Wow! Where did the month of June go? Fishing in places has been as hot as the weather. The backcountry runoff has stabilized and I believe the high water period has passed on the freestone creeks and rivers. Get out there and enjoy the fishing and the Sierra. I’ve been wet wading in all streams except the East Walker, only because you tend to stand in the deeper water for extended periods of time.
Again, watch out for deer strolling across the highway, especially in the mornings and evenings. There have been some amazing splatter marks on the asphalt from the collisions. Beware!
The flows on the East Walker are perfect. Keep checking on-line for the latest information if you are planning a trip to the east side but right now they sit at about 250 and they have been steady for the last week. The higher the flows, the less water will be available to fish as much of the river gets washed out and is difficult to wade. With the agricultural demands downstream, expect the flows to fluctuate in the coming weeks. I believe the river fishes best in the 200-300 cfs range; the fish feel secure and from an angling perspective, there is still a challenge. The fishing isn’t a “gimme.”
The trout are grabbing black zebra midges (small) in the morning, then as the temperatures warm up look for mayflies to make an appearance. Rainbow Warriors and Lightning Bugs work well in the faster water. If this isn’t confusing enough, there is the odd caddis and golden stones and yellow Sally’s cruising around. With higher flows I like to use attractor patterns like copper johns or prince nymphs for my upper fly, then dangle the bug-du-jour as the point fly. Presentation is everything — if you are not getting a drag free drift you will get rejected. A lot of Sacramento perch get washed into the river from the reservoir above so try hucking some big, light colored streamers into the “toilet bowl.” There can be some mega sized browns lurking in that turbulent water waiting for stunned perch to get washed into the river.
Game on! The West Walker is flowing at about 470, a little on the high side, but very fishable. Try attractor patterns such as Copper John’s and Prince Nymphs, then dangle a mayfly emerger pattern below.
Hot Creek could not be any better. The creek is flowing through the canyon at 66 cfs.
Target your casts to the feeding lanes between the grasses and rocks. You may not see fish, but they are there. Try a dry-dropper setup with a hopper or beetle pattern and mayfly or stonefly pattern below. The fishing is “stupid good.”
Upper Owens River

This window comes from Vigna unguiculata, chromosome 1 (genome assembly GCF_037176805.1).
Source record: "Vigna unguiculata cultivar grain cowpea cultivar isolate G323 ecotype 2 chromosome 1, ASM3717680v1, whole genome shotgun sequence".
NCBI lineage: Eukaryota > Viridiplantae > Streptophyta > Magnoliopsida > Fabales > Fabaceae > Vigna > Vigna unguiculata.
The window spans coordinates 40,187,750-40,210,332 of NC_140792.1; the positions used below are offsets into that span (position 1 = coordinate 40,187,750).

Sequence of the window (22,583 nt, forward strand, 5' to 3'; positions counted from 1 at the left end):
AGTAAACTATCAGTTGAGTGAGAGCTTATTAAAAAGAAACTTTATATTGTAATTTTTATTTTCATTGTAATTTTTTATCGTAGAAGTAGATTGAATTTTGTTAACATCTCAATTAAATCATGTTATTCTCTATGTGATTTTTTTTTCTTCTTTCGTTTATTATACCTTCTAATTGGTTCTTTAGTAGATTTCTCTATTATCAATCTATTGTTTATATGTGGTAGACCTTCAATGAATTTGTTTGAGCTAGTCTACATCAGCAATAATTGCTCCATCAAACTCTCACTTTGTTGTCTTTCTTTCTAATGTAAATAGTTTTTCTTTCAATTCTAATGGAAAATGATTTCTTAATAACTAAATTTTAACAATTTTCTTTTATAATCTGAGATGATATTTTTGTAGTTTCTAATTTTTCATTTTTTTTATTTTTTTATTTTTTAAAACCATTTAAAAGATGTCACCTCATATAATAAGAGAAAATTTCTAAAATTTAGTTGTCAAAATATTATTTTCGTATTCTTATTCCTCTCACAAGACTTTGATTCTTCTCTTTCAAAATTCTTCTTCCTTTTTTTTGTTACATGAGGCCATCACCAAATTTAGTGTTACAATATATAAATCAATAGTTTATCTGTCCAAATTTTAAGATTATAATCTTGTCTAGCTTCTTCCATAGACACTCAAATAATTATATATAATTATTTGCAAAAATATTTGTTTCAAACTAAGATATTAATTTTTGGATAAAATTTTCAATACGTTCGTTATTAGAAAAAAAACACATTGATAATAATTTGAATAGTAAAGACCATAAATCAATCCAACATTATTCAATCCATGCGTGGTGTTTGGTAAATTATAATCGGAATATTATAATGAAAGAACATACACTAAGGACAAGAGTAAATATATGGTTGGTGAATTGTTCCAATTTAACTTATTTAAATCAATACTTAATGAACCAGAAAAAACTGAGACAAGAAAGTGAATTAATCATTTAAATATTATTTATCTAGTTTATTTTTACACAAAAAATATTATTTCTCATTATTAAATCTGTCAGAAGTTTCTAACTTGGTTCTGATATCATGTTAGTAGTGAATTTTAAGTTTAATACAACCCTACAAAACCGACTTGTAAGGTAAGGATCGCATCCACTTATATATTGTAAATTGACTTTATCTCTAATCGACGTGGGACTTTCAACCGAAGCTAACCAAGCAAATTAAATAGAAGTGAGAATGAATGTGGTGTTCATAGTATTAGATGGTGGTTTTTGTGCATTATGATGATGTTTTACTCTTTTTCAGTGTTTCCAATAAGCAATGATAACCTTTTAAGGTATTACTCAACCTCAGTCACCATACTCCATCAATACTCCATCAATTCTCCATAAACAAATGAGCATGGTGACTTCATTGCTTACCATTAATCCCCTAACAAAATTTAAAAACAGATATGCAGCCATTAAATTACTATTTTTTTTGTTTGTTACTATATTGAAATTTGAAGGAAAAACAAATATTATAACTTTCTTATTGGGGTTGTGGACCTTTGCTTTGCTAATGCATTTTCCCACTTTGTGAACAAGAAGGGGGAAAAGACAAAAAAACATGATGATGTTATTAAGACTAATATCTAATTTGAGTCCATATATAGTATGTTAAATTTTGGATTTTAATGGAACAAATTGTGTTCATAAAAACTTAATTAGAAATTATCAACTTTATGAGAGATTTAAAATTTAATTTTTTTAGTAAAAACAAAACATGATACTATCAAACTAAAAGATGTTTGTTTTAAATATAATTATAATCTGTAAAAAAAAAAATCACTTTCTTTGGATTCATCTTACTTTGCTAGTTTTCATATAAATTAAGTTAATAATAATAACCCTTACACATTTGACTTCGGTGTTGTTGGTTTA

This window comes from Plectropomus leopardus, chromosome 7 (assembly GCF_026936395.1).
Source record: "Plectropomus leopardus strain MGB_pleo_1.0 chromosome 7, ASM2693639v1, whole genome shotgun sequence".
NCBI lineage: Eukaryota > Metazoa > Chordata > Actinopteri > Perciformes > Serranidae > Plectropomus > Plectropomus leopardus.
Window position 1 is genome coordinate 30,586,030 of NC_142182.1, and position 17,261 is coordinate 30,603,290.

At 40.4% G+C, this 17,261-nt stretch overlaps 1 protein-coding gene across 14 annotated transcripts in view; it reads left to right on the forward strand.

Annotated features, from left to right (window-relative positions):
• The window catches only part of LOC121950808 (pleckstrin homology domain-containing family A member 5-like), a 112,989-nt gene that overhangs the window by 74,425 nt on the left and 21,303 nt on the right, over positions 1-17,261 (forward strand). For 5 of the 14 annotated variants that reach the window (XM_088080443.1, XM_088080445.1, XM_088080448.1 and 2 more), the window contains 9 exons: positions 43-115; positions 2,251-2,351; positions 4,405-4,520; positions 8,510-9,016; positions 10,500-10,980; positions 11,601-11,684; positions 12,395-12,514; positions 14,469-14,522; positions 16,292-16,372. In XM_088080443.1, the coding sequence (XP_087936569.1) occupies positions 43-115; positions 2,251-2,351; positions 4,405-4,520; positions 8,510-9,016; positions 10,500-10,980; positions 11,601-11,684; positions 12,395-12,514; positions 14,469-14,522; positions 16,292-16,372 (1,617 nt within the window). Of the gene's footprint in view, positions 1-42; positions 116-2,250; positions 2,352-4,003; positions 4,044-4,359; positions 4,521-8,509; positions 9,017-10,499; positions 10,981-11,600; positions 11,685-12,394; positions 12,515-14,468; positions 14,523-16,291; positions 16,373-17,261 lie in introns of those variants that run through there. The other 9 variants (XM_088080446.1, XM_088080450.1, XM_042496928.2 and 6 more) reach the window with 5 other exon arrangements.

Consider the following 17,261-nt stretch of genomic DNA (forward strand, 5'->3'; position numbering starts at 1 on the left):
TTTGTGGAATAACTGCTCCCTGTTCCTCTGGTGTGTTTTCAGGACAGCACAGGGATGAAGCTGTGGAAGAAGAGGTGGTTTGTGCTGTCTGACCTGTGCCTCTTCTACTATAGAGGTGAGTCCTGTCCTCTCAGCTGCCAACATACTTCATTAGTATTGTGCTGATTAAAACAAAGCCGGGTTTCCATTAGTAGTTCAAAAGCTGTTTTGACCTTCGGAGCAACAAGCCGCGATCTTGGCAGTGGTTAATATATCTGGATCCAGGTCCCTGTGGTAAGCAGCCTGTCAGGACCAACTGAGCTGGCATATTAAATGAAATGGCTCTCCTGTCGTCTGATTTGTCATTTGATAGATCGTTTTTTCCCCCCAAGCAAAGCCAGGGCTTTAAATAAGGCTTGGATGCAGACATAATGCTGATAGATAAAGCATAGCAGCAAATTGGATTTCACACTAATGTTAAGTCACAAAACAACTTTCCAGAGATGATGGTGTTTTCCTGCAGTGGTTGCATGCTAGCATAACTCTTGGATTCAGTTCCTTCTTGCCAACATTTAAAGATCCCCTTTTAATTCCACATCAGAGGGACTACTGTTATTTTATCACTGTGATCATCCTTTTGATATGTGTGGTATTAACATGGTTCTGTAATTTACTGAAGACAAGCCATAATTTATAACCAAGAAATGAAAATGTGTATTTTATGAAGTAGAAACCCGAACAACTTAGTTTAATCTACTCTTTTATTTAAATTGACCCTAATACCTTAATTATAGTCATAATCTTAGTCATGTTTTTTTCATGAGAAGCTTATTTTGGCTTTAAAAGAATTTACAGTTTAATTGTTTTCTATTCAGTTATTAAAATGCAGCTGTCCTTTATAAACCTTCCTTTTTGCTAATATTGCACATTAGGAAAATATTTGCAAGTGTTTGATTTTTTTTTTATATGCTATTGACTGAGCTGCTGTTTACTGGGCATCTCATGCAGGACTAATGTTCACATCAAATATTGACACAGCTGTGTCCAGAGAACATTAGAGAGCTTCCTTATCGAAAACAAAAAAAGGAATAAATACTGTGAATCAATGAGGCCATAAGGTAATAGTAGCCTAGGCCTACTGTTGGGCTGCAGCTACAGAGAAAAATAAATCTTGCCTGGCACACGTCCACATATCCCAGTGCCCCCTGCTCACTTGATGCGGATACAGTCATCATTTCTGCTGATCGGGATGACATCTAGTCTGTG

The flows are gradually moving up and sit at 77 cfs but these are readings that are taken high in the river system. Once Hot Creek dumps into the mid-section the flows are closer to about 130 cfs and off color. The entire river system is open now, from Big Springs to the reservoir. The Upper O is fishing on the slow side now especially in the mid-section but we found fish higher in the river towards Longyear. Hot Creek is flushing lots of moss into the river so I recommend fishing above the confluence for “cleaner” water.
Lower Owens River
The Lower Owens is still running on the high side. The flows are over 447 cfs which makes for “interesting” river crossings. Err on the side of caution when wading and make sure your waist belt is snug in case you go for a swim.
Keep your eyes peeled for a noon time hatch of bwo’s. There is a narrow window of opportunity for hucking dry flies, usually for about an hour or so. Watch for the appearance of birds feeding along the river. They can spot a hatch well before we can. If all goes well, snouts begin appearing along the foam lines in the river. Then, cast away…. usually something sized 18-20, blue-gray in color, in the mayfly family will get some nice splashy grabs. Have fun! With the big brush fire we had a couple of weeks ago, access is much easier. A lot of the tules are gone and the willow have been thinned. The river corridor has an apocalyptic look and feel, but the river itself is running clear and fishy. New grass growth is already appearing, the river should recover quickly.
San Joaquin River
The road to Devil’s Postpile is open. If you drive in before 7 am and exit after 7 pm you can avoid the mandatory shuttle buses. The river is very cold and the trout a little on the lethargic side, but they will hammer stimulators and elk haired caddis. The San Joaquin is a dry fly paradise. Enjoy!